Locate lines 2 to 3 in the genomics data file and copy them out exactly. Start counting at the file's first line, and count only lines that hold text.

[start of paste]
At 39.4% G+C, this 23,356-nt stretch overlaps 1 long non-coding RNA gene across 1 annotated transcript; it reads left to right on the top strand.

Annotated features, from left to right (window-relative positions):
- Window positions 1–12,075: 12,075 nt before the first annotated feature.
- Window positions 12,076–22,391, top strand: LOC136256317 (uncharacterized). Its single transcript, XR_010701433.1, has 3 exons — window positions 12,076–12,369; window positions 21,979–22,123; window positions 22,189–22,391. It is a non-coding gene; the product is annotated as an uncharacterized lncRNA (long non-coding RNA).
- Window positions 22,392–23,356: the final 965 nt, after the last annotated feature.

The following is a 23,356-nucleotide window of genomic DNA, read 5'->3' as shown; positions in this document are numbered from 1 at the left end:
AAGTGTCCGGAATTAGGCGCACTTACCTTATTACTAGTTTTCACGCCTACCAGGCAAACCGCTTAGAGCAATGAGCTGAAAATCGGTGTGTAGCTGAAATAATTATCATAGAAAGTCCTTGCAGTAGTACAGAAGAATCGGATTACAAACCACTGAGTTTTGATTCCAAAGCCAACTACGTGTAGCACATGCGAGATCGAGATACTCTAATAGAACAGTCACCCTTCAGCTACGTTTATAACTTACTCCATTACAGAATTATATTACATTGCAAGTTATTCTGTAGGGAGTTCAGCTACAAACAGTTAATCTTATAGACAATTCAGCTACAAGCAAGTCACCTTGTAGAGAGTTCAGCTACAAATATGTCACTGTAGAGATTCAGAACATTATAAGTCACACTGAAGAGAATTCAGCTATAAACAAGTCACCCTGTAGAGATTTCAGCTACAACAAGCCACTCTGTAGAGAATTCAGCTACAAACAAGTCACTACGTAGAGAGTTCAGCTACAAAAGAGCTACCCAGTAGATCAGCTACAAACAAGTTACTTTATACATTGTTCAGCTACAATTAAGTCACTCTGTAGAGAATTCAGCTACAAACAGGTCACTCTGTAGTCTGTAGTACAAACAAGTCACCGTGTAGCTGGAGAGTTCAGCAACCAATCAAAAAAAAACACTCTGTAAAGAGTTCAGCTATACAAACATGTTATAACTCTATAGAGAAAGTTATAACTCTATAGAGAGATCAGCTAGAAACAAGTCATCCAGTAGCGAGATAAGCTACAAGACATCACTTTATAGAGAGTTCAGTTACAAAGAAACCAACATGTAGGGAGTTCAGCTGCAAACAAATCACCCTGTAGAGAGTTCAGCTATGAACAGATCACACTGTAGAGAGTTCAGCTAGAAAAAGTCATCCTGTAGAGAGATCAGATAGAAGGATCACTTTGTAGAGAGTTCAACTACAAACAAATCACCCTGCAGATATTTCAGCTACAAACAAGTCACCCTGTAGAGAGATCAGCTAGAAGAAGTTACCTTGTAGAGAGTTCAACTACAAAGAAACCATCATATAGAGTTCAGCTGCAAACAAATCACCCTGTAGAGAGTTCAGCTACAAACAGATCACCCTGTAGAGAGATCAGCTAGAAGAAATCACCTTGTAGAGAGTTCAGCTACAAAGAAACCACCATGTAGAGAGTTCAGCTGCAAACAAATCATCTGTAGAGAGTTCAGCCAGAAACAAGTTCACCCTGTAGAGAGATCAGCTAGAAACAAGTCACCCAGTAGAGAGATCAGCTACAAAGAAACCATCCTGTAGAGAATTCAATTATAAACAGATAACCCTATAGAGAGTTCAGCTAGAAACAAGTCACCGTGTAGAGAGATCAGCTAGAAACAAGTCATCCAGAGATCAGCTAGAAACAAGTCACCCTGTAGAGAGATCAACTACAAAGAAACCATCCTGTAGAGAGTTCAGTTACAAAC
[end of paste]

Annotated features, from left to right (window-relative positions):
- Window positions 1–12,075: 12,075 nt before the first annotated feature.